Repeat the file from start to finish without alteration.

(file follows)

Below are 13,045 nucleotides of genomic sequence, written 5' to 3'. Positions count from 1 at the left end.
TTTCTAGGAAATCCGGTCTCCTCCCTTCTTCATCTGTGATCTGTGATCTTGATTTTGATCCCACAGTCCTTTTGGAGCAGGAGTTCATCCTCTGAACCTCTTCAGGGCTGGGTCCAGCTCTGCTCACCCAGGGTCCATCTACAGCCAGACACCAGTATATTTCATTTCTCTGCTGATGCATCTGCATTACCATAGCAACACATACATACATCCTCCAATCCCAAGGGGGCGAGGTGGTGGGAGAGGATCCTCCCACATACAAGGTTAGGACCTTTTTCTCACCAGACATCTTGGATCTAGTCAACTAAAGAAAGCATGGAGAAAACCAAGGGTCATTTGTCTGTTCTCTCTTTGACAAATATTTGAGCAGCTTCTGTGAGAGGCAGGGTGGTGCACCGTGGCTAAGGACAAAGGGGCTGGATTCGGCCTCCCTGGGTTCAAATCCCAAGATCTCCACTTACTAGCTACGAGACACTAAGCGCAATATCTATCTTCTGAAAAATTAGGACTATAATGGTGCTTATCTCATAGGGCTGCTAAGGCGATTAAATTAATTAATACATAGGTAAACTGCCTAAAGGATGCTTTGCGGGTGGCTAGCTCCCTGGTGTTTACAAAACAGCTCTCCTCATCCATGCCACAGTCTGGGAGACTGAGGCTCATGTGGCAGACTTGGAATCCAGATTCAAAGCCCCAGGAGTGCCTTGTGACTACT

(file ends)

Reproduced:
Below are 13,045 nucleotides of genomic sequence, written 5' to 3'. Positions count from 1 at the left end.
TTTCTAGGAAATCCGGTCTCCTCCCTTCTTCATCTGTGATCTGTGATCTTGATTTTGATCCCACAGTCCTTTTGGAGCAGGAGTTCATCCTCTGAACCTCTTCAGGGCTGGGTCCAGCTCTGCTCACCCAGGGTCCATCTACAGCCAGACACCAGTATATTTCATTTCTCTGCTGATGCATCTGCATTACCATAGCAACACATACATACATCCTCCAATCCCAAGGGGGCGAGGTGGTGGGAGAGGATCCTCCCACATACAAGGTTAGGACCTTTTTCTCACCAGACATCTTGGATCTAGTCAACTAAAGAAAGCATGGAGAAAACCAAGGGTCATTTGTCTGTTCTCTCTTTGACAAATATTTGAGCAGCTTCTGTGAGAGGCAGGGTGGTGCACCGTGGCTAAGGACAAAGGGGCTGGATTCGGCCTCCCTGGGTTCAAATCCCAAGATCTCCACTTACTAGCTACGAGACACTAAGCGCAATATCTATCTTCTGAAAAATTAGGACTATAATGGTGCTTATCTCATAGGGCTGCTAAGGCGATTAAATTAATTAATACATAGGTAAACTGCCTAAAGGATGCTTTGCGGGTGGCTAGCTCCCTGGTGTTTACAAAACAGCTCTCCTCATCCATGCCACAGTCTGGGAGACTGAGGCTCATGTGGCAGACTTGGAATCCAGATTCAAAGCCCCAGGAGTGCCTTGTGACTACT